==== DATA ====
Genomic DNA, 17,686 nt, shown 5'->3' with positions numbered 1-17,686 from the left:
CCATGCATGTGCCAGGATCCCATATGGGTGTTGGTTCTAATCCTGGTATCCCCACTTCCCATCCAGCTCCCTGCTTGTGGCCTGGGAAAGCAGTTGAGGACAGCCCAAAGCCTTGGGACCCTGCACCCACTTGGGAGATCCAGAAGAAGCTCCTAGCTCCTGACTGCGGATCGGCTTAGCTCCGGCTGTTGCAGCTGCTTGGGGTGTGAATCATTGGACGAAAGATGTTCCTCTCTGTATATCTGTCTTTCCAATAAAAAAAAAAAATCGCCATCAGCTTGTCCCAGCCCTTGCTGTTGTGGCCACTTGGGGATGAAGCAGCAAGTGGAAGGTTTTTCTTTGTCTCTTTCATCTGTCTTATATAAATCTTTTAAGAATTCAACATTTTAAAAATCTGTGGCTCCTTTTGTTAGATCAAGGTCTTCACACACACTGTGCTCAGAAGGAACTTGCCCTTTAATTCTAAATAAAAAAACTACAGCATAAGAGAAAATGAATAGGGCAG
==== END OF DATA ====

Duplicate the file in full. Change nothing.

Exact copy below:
Genomic DNA, 17,686 nt, shown 5'->3' with positions numbered 1-17,686 from the left:
CCATGCATGTGCCAGGATCCCATATGGGTGTTGGTTCTAATCCTGGTATCCCCACTTCCCATCCAGCTCCCTGCTTGTGGCCTGGGAAAGCAGTTGAGGACAGCCCAAAGCCTTGGGACCCTGCACCCACTTGGGAGATCCAGAAGAAGCTCCTAGCTCCTGACTGCGGATCGGCTTAGCTCCGGCTGTTGCAGCTGCTTGGGGTGTGAATCATTGGACGAAAGATGTTCCTCTCTGTATATCTGTCTTTCCAATAAAAAAAAAAAATCGCCATCAGCTTGTCCCAGCCCTTGCTGTTGTGGCCACTTGGGGATGAAGCAGCAAGTGGAAGGTTTTTCTTTGTCTCTTTCATCTGTCTTATATAAATCTTTTAAGAATTCAACATTTTAAAAATCTGTGGCTCCTTTTGTTAGATCAAGGTCTTCACACACACTGTGCTCAGAAGGAACTTGCCCTTTAATTCTAAATAAAAAAACTACAGCATAAGAGAAAATGAATAGGGCAG